Budgeting is a team sport. Budget analysis is fulfilling and interesting. It can also be the basis for a successful and rewarding career, but I am biased on this matter. After all, I have spent over 40 years doing this. I enjoyed myself, and I was rewarded.
Budget analysts establish the relationships between resources and the organization's mission and functions. They do many things in their day to day work (such as analyze accounting reports, write budget justifications, research program activities, attend briefings on programs, and examine budgets and financial plans), but ultimately the work is related to the need for and use of resources to accomplish organizational objectives.
There are many demands on the time, skills, and ingenuity of budget and program analysts, budget officers, and other staff working on budget execution and formulation. These demands can be overwhelming and excessive. Is there anything that can be done to avoid being overwhelmed and overstressed? What drives the workloads that budget analysts face? What can be done about it?
What to Prepare for in an Interview/What to Ask Candidates - In looking for a job, interviews are inevitable. However, they are viewed with dread by most supervisors and people seeking jobs. And rightly so. The stakes are high, and there are few opportunities for learning and practicing. After all, how many hiring interviews do the average manager or supervisor of analysts engage in? How about the prospective analysts? By and large, not many.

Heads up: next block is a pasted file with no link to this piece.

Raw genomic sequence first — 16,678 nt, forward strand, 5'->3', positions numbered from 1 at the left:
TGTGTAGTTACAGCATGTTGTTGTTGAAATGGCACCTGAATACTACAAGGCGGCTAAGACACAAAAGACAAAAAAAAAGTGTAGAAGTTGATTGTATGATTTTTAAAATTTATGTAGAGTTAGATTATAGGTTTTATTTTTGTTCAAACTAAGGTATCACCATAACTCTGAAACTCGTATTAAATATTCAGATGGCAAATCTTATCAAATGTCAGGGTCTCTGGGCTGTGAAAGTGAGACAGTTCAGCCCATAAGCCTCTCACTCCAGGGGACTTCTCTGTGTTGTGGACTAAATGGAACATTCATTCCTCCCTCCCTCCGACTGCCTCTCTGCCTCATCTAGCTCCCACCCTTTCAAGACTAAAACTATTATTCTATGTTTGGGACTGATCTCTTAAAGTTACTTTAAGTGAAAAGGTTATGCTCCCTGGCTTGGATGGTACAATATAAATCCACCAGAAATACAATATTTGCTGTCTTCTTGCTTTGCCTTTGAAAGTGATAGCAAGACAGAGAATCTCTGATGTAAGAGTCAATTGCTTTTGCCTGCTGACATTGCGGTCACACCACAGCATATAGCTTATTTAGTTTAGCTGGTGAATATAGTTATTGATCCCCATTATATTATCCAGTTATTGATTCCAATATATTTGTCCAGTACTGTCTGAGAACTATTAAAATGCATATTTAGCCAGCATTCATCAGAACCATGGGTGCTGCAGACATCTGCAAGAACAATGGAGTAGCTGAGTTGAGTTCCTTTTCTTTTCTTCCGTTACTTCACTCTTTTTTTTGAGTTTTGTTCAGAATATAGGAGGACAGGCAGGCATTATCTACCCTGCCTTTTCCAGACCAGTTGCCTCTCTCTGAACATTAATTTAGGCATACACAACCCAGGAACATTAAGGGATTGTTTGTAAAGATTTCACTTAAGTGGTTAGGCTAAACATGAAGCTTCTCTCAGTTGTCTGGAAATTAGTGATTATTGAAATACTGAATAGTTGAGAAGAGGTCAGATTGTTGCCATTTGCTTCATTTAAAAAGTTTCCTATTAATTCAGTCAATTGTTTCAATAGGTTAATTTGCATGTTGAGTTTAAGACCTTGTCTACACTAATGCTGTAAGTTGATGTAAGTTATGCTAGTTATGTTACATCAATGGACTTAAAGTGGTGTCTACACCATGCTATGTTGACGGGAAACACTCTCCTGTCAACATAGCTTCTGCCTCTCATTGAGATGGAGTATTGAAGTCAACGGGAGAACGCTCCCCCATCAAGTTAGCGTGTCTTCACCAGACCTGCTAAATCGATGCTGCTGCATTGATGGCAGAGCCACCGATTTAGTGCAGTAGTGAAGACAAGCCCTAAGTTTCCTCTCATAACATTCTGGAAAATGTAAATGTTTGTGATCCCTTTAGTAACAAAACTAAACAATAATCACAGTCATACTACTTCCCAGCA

Laszlo Bockh maintains this web site. He started Federal agency budgets and programs work after his Management Internship with the Public Health Service. He has worked at organizational levels ranging from entry level analyst to acting in senior executive (SES) positions.
Laszlo was a member of the team that developed the U. S. Environmental Protection Agency's (EPA) first budget. His extensive experience in obtaining resources for programs is complemented by his experiences in managing and leading a variety of governmental and private sector enterprises related to budgeting, information management and computers (including a paperless office), buildings and facilities, security, logistics and warehousing, procurement, purchasing, and contracting, ethics, farming (sheep, cattle, and hay), and human resources and relationships. Laszlo also served in the U.S. Army, with service in Korea, and engages in volunteer activities related to environmental matters.
Laszlo majored in Geography at Columbia University, earned a Masters in Public Administration from American University's Key Executive Program, and has engaged in extensive additional training in management. human resources and supervision, and ecology. He is a Smithsonian Gardens interpreter and he is currently working on becoming a Master Naturalist.